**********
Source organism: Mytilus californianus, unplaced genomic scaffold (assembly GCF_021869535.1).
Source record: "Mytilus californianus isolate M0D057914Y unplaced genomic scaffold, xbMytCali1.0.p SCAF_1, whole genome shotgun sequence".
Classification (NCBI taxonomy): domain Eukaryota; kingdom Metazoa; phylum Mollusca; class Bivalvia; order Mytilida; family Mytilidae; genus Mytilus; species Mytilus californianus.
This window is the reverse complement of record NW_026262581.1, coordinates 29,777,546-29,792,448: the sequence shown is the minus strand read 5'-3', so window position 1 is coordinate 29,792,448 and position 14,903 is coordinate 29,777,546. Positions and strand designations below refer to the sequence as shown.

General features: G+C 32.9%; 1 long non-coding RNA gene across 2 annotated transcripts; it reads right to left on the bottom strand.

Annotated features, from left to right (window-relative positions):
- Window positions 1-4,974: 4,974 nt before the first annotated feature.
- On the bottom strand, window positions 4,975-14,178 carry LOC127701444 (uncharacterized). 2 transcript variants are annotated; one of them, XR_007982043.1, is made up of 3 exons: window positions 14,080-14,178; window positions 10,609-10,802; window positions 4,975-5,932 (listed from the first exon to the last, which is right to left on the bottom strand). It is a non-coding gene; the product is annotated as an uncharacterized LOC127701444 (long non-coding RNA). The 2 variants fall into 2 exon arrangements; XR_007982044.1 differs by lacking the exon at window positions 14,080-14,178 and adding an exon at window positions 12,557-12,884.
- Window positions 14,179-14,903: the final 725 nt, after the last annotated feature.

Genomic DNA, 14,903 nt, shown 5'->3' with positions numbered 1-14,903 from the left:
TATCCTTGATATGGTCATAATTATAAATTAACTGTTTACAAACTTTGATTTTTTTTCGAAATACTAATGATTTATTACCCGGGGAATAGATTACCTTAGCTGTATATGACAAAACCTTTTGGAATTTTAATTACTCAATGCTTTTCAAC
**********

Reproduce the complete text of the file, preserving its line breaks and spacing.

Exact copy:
Source organism: Mytilus californianus, unplaced genomic scaffold (assembly GCF_021869535.1).
Source record: "Mytilus californianus isolate M0D057914Y unplaced genomic scaffold, xbMytCali1.0.p SCAF_1, whole genome shotgun sequence".
Classification (NCBI taxonomy): domain Eukaryota; kingdom Metazoa; phylum Mollusca; class Bivalvia; order Mytilida; family Mytilidae; genus Mytilus; species Mytilus californianus.
This window is the reverse complement of record NW_026262581.1, coordinates 29,777,546-29,792,448: the sequence shown is the minus strand read 5'-3', so window position 1 is coordinate 29,792,448 and position 14,903 is coordinate 29,777,546. Positions and strand designations below refer to the sequence as shown.

General features: G+C 32.9%; 1 long non-coding RNA gene across 2 annotated transcripts; it reads right to left on the bottom strand.

Annotated features, from left to right (window-relative positions):
- Window positions 1-4,974: 4,974 nt before the first annotated feature.
- On the bottom strand, window positions 4,975-14,178 carry LOC127701444 (uncharacterized). 2 transcript variants are annotated; one of them, XR_007982043.1, is made up of 3 exons: window positions 14,080-14,178; window positions 10,609-10,802; window positions 4,975-5,932 (listed from the first exon to the last, which is right to left on the bottom strand). It is a non-coding gene; the product is annotated as an uncharacterized LOC127701444 (long non-coding RNA). The 2 variants fall into 2 exon arrangements; XR_007982044.1 differs by lacking the exon at window positions 14,080-14,178 and adding an exon at window positions 12,557-12,884.
- Window positions 14,179-14,903: the final 725 nt, after the last annotated feature.

Genomic DNA, 14,903 nt, shown 5'->3' with positions numbered 1-14,903 from the left:
TATCCTTGATATGGTCATAATTATAAATTAACTGTTTACAAACTTTGATTTTTTTTCGAAATACTAATGATTTATTACCCGGGGAATAGATTACCTTAGCTGTATATGACAAAACCTTTTGGAATTTTAATTACTCAATGCTTTTCAAC